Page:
The 40th anniversary of the fall of Saigon, and also of the end of the Second Vietnam War, on April 30, 1975 is an opportune time to look back at the international politics of Southeast Asia in the 1970s. This perspective can be instructive when observing the dynamics of the region today.
April 30 is a major milestone for the principal protagonists of the war. For the overseas Vietnamese community, it is the fortieth “Black April.” For the Vietnamese communists, it is obviously a celebratory occasion. For the Americans it can be a time for renewed introspection, such as the debate generated by the recent documentary Last Days in Vietnam directed by Rory Kennedy and commissioned by PBS.
Generally, the narratives and arguments from all communities are told from the inside out. This essay will instead focus on the reaction to the fall of Saigon from outside the conflict: the greater Southeast Asian dimension which has been much neglected in the “story” despite the fact that the vision of falling dominoes in Southeast Asia was one key reason for American involvement Vietnam, at least in the early years. Whatever one’s view of the Domino Theory (which remains controversial to this day), there is no doubt that the non-communist Southeast Asian states welcomed (and some may argue, exploited) the American involvement, and contributed to the American war effort in different ways. Thus, the fall of Saigon must have had an impact on these countries.
Indeed, April 30, 1975 was a watershed in the international politics of Southeast Asia. Singapore’s Prime Minister Lee Kuan Yew fully concurred with Secretary of State Henry Kissinger that if Washington had kept the right to bomb North Vietnam and there had been no Watergate, the North Vietnamese communists would not have launched their military offensive in 1974. As Lee put it, “there was no inevitability it (Saigon) would fall,” but as events proceeded his immediate reaction was “one of astonishment and alarm at the rapidity with which the situation fell apart.” The Indonesians too were surprised not so much by the fall of Saigon but more by the speed and completeness of the defeat. The Filipino leadership was also shocked by the U.S. inaction in the face of the collapse of South Vietnam; Ferdinand Marcos was sympathetic toward Nixon and felt that Nixon’s troubles were brought about by a hostile press and Congress, which he also saw as being unfriendly to himself.
As he often did during his career, Lee Kuan Yew shared his analysis with the American president, telling Gerald Ford in early May that the Thais were accusing the United States of having no morals, the Malaysians were frightened, and Marcos was reacting to the mass media. The good thing, Lee said, was that the Indonesians were “digging their toes in.” He was most prescient in his analysis of the immediate consequences of the fall. According to Lee, Hanoi might see this military success as a moment of destiny and might seek a master-servant situation with Cambodia and Laos and also exert pressure on the Thais. He noted that Vietnam had a well-trained and -equipped million-man army. While Bangkok was not in immediate danger, there was the urgent need to “calm the Thais down.” Laos, on the hand, was “a goner.” Cambodia would be the arena of a struggle between Beijing and Hanoi. Beijing would do its best to see that Hanoi did not control Cambodia. Moscow would support Hanoi. Referring to Vietnam, Lee said, “This is an Asian Yugoslavia. It’s Albania in reverse. The Soviet Union is backing the Titoists who are independently minded people.”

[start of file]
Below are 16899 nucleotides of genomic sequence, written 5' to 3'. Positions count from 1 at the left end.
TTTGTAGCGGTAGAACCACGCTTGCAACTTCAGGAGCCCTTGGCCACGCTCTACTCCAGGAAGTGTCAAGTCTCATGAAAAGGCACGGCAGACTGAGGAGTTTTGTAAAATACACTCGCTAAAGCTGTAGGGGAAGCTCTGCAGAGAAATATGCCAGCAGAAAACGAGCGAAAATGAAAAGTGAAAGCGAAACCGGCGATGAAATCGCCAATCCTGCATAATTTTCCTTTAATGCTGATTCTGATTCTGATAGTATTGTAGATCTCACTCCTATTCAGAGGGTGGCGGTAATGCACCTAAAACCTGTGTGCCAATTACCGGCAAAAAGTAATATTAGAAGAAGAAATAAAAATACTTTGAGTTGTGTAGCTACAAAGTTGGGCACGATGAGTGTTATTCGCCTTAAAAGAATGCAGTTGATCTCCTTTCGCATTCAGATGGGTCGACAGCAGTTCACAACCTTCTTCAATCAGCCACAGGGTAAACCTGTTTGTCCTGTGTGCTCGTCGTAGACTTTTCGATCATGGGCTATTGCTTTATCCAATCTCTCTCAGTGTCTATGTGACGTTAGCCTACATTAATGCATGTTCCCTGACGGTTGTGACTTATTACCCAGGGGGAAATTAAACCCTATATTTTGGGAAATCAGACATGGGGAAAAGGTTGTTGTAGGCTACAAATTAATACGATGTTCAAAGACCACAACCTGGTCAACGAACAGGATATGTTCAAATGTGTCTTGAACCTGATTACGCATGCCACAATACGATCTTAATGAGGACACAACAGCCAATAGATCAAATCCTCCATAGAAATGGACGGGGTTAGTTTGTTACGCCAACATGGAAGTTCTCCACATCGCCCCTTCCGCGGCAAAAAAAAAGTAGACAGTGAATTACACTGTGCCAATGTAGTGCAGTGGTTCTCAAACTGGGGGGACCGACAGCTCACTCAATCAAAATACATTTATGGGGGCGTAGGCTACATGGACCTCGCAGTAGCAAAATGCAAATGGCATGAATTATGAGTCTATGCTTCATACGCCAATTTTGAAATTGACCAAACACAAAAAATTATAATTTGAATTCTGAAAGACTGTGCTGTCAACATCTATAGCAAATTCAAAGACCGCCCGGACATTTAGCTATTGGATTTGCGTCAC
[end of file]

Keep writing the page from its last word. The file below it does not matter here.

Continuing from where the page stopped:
Other ASEAN capitals were also assessing the implications of the fall. There was a general consensus that there was no immediate worry that Hanoi, “fully occupied with absorbing what they have already conquered,” would do more than exert control on Laos. But it was envisaged that the Vietnamese communists would step up their subversive activities in Thailand and Malaysia the following year. The communist insurgents in Thailand and Malaysia were “creatures in their own rights” but the Vietnamese communists’ triumph over the United States was seen as inspiring to them. To ensure that the Vietnamese success would not be emulated by their other Southeast Asian comrades, regional actors felt that the United States could not afford to be protectionist and needed to provide Thailand and Malaysia with counter-insurgency assistance. At the same time, the ASEAN countries needed to get their own act together. The inaugural summit meeting of ASEAN Heads of State was finally convened in Bali (23-24 February 1976) one year shy of the organization’s tenth anniversary. The fall of Saigon spurred them to action.
In 1975, some Southeast Asian leaders for the first time began to openly question the assumptions behind the Domino Theory. On May 6, 1975, Malaysian Foreign Minister Tan Sri Mohammad Ghazali Shafie delivered a scathing critique of the Domino Theory. Though the Vietnamese communists’ victory might inspire Malaysian insurgents, Ghazali Shafie dismissed the Domino Theory as “patently suspect in terms of both theory and empirical validity” and that “in practical empirical terms” it had no relevance to the states of Southeast Asia. One can understand why he came out so strongly against the theory at this time. This was a time to allay fears and anxieties and to prevent a self-fulfilling prophecy. Embedded in Ghazali Shafie’s presentation was one paragraph where he conceded that in an earlier time (not specified), various Southeast Asian states did subscribe to the theory after all.